Let us know what you think about this website by sending us feedback
Public Safety, Inspections, ＆ Enforcement with NYC Department of Probation (DOP)
$45,934 - $76,483 per year
Last updated on Mar 20, 2023
The NYC Department of Probation (DOP) is a world leader in working creatively and effectively engaging with people under court-mandated community supervision. Through innovative partnerships with people and organizations throughout the New York City, DOP provides opportunities for those on probation to access services and opportunities that positively impact their life trajectory. Following the best current data on “what works,” staff at DOP engage in meaningful relationships with those on probation in an effort to enhance community safety and decrease recidivism
Probation Officers can be assigned to DOP offices throughout the five boroughs, and may be required to work shifts that span weekends/holidays/evenings/overnight, etc. General Probation Officers duties may include, but are not limited to:
- Making preliminary investigations of the defendants’ alleged crimes or offenses, covering such matters as the nature of the offense, the place and manner in which it was committed, the circumstances, and the statements of the complainant and defendant.
- Obtaining information on an offender’s legal, economic, and psycho-social history and background.
- Interpreting conditions of sentence to persons placed under probation supervision.
- Providing therapeutic counseling to probationers individually or in groups to assist them in dealing with problems such as alcoholic and narcotic addiction, psychiatric disorders, unemployment, and marital difficulties; supervises their progress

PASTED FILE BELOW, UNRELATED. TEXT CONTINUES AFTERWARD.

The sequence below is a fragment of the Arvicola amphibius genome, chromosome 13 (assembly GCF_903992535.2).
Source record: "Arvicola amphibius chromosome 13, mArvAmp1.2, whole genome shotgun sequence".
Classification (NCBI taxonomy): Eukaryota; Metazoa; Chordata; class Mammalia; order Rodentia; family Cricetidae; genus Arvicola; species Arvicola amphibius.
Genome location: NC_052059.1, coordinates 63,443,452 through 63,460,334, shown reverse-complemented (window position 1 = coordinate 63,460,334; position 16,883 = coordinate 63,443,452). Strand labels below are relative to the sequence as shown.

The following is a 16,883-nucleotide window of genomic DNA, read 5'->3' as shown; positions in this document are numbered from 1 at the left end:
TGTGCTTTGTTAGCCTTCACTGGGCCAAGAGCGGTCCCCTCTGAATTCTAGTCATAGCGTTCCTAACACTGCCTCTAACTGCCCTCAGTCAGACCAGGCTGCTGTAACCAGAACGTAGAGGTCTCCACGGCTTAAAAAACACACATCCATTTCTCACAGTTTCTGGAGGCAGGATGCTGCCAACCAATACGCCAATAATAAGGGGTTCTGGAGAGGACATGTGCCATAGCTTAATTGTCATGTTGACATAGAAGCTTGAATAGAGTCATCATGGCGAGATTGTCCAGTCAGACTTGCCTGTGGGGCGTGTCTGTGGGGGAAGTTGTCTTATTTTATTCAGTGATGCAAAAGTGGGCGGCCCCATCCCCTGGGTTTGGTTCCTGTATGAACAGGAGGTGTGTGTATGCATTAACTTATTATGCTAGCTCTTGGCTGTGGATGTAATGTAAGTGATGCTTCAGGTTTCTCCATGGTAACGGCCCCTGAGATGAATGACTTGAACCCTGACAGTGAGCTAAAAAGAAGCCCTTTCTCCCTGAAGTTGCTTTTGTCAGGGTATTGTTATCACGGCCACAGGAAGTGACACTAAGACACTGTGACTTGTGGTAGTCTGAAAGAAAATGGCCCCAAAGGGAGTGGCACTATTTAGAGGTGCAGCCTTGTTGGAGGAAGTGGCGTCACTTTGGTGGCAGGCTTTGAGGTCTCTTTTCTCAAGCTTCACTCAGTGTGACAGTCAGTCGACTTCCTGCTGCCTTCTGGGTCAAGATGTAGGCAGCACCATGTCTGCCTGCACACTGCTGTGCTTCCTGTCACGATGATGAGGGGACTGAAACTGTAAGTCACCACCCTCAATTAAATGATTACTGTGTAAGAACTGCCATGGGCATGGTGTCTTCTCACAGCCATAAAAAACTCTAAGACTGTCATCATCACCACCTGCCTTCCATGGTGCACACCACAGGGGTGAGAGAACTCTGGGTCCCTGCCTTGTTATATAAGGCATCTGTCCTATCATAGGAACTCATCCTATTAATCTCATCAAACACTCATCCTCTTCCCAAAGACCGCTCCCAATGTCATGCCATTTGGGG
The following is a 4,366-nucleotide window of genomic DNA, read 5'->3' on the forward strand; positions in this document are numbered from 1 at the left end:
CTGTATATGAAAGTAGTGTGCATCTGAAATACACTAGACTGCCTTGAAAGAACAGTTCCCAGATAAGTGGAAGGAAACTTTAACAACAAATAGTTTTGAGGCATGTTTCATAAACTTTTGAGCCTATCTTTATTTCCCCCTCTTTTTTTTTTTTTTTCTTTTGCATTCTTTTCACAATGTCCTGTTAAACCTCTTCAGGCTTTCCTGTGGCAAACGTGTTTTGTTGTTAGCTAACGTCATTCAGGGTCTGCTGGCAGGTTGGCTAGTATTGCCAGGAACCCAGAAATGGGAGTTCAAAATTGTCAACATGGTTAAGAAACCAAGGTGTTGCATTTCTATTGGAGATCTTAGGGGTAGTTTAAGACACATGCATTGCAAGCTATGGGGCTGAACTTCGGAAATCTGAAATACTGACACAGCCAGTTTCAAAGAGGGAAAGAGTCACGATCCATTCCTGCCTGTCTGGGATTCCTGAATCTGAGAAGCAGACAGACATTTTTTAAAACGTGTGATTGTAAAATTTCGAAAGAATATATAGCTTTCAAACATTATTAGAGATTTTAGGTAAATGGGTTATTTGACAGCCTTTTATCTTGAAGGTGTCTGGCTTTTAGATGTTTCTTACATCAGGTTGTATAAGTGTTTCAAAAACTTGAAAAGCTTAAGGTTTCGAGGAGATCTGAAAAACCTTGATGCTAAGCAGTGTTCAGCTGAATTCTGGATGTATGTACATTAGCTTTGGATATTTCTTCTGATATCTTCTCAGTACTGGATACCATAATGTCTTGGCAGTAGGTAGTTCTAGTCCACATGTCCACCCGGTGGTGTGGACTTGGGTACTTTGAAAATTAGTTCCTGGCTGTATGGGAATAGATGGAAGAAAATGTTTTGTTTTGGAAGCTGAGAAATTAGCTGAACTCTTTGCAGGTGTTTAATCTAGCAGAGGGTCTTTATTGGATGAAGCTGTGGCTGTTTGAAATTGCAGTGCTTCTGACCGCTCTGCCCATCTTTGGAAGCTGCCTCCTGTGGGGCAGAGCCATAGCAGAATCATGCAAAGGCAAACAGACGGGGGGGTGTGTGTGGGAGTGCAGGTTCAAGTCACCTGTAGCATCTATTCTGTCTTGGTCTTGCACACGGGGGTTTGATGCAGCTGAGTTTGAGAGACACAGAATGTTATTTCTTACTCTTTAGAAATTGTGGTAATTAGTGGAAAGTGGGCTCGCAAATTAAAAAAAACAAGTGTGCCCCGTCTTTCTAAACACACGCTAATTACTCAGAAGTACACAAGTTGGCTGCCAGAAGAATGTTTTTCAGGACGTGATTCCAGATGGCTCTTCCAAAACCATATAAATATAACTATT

- Acting as liaison between the department and the courts.
- Securing and clarifying information, answers questions, prepares and submits written reports and recommendations, including revocation of probation if necessary.
- Keeping track of court cases in which the department is involved.
- Referring those on probation to social, governmental or community agencies which may assist in rehabilitation.
- Performing field work, which includes home visits to individuals under investigation or supervision; corresponding with and making collateral visits to friends, relatives, community agencies, employers, former employers, churches, schools, law enforcement agencies, and others for the purpose of monitoring adherence to the conditions of probation.
- Preparing and maintaining case records.
- Providing specialized services in research and demonstration projects.
- Providing intake service to determine the necessity for court intervention or adjusts matters without referral to court.
- May operate a computer to review materials and literature related to probation, and/or access caseload information, update casework information and prepare reports.
- May supervise probationers with more complex/sensitive cases and may assist in the supervision of volunteers.
- May be required to: perform violation of probation warrant investigations; make collateral field visits; enforce violation of probation warrants; execute warrants; perform “failure to report” investigations and requisite field visits; detain or take into custody probationers wanted by law enforcement agencies; assist the Office of General Counsel in the preparation of cases for the Violation of Probation process; and execute search orders.
- Operates a motor vehicle.
- Serves as department representative, as may be required.
- Receives instruction in the use of deadly physical force, firearms and other weapons.
- May be required to carry a firearm for certain assignments.
Provisional incumbents will be required to file and pass the upcoming civil service Probation Officer Exam in order to retain employment.
Application filing is scheduled to open June 2023.
Sign up for the Probation Careers Mailing List to stay informed